Add Muscle to Your Game ... and Your Life

Andre Agassi's rise to the upper echelon of professional tennis, TV commentators contend, is due in part to a strengthening program that packed 15 pounds of muscle on his physique.

In the days of Rosewall, Laver, and Ashe - not that long ago - a tennis player would just as likely play without strings in his racquet as he would build muscle mass. They mistakenly equated muscle up with slow down.

Even if you're not a million-dollar professional athlete, physical strength is still important in your life.
Man holding his back having pain while working at the officeOkay, so how strong do you have to be to sit at a desk during the day and lounge on a sofa at night? You can flip the switch on the computer, dial a cellular telephone, operate a TV/VCR remote control, punch the dials on a microwave, pull the tab on a soft drink can, and be patient enough to wait for elevators.

What good are bulging biceps in the society of the micro chip?

The machines made by man can't replace the machine that is man.

Muscles are the engine of the body; they perform work. Arthur Jones, inventor of Nautilus equipment, told us so a couple of decades ago. And it's true.

Muscles get Andre Agassi from baseline to the net, and they either pack more power into his strokes or provide a greater number of powerful strokes before tiring.

Muscles are where energy is released, power is produced, and where movement originates. Because the condition of our engine has a lot to do with the way we look, feel, and function, strong muscles are very advantageous.

As the engine of the body, our muscles burn fuel (calories). It's estimated that each pound of muscle requires 37.5 calories for sustenance at rest (basal metabolic rate).

If you're not putting forth a serious effort in the strength-training room at least twice a week, you're forfeiting approximately one-half pound of muscle per year. That how much will waste away or atrophy. This lowers your metabolic rate. If there is no corresponding reduction in caloric intake, the result is a gradual gain of body fat.

Excess fat is unhealthy - and, to most people, unappealing.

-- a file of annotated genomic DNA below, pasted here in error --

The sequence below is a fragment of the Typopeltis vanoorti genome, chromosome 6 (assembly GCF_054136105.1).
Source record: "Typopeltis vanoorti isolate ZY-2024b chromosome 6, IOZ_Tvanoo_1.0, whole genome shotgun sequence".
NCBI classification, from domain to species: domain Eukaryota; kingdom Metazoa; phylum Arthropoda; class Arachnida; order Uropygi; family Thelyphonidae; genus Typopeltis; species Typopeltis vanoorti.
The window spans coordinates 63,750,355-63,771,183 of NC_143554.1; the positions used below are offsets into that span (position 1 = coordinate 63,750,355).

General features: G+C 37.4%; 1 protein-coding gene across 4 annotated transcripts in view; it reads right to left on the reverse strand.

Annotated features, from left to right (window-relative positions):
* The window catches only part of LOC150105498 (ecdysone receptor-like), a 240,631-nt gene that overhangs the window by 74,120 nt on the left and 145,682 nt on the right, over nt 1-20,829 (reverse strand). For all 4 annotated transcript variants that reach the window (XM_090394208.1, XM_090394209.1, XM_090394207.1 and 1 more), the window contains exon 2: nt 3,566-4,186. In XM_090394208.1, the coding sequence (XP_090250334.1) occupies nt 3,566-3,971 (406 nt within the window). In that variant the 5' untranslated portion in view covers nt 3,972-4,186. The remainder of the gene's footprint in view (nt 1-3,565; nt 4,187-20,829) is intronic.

The body's shape is determined by bone structure and muscle-to-fat ratio. More muscle and less fat improves most people's physiques. Within genetic parameters (about which you can do nothing), muscle adds shape and firmness to the body.

Strength training is the best way to simultaneously increase muscle and decrease fat.

There's a common misconception that to shed body fat you must do aerobics. Doing aerobics, it is thought, burns fat as fuel, while strength training utilizes carbohydrate energy. What's not often recognized is that it really doesn't matter what type of fuel your body is using. The bottom line is that it requires calories. More than any other single factor in fat loss, calories count: dietary calories, exercise calories,
and metabolic-rate calories.

That's why during strength-training exercise, even though the body relies largely on carbohydrates for energy production, you still lose fat. Those carbohydrates expended during exercise are replaced by foods eaten, and fat stores are mobilized to supply energy needs created by the deficit from your exercise performance, dietary restrictions, and elevated metabolism.

In addition to being the engine of the body, muscle is also the shock absorber. Strength enhances the integrity of the joints, guarding against painful tears in the connective tissues of the knees, neck, shoulders, elbows, ankles and - above all - the lower back.

More and more elements of our society are awakening to strength training's benefits: improved physical capacity, increased metabolic rate, reduced risk of injury, and enhanced physical appearance. Make sure you do, too.

Your performance will improve in your play, your work, and many other aspects of your life. Get involved today.

Updated on: 07/19/16